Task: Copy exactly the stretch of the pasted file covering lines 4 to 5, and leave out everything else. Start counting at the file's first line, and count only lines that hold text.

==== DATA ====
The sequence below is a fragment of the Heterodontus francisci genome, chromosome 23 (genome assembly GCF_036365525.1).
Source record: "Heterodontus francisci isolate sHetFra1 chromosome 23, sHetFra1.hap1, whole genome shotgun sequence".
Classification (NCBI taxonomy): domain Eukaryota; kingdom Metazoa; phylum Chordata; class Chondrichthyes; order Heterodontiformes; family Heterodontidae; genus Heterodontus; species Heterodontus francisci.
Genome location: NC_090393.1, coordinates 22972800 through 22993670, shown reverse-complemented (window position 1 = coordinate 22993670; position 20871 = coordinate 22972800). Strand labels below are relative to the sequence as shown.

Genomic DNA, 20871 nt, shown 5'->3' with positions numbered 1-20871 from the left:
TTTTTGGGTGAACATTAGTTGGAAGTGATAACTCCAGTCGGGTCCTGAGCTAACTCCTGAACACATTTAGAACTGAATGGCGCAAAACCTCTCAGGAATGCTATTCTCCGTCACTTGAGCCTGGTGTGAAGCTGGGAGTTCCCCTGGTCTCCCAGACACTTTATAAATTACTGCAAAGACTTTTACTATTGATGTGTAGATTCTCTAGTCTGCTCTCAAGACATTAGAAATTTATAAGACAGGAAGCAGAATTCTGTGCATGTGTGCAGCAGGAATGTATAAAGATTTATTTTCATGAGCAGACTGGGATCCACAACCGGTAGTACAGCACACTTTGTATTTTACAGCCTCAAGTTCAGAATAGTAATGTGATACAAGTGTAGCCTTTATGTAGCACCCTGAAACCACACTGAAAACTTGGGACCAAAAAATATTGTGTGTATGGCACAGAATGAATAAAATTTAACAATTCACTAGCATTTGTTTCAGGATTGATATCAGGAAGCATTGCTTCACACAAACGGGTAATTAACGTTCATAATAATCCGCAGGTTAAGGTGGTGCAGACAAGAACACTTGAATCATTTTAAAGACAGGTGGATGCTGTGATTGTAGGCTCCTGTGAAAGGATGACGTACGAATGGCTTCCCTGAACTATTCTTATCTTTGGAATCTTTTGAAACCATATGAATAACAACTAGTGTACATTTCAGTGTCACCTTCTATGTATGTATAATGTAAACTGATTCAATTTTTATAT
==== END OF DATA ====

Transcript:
Genome location: NC_090393.1, coordinates 22972800 through 22993670, shown reverse-complemented (window position 1 = coordinate 22993670; position 20871 = coordinate 22972800). Strand labels below are relative to the sequence as shown.

Genomic DNA, 20871 nt, shown 5'->3' with positions numbered 1-20871 from the left: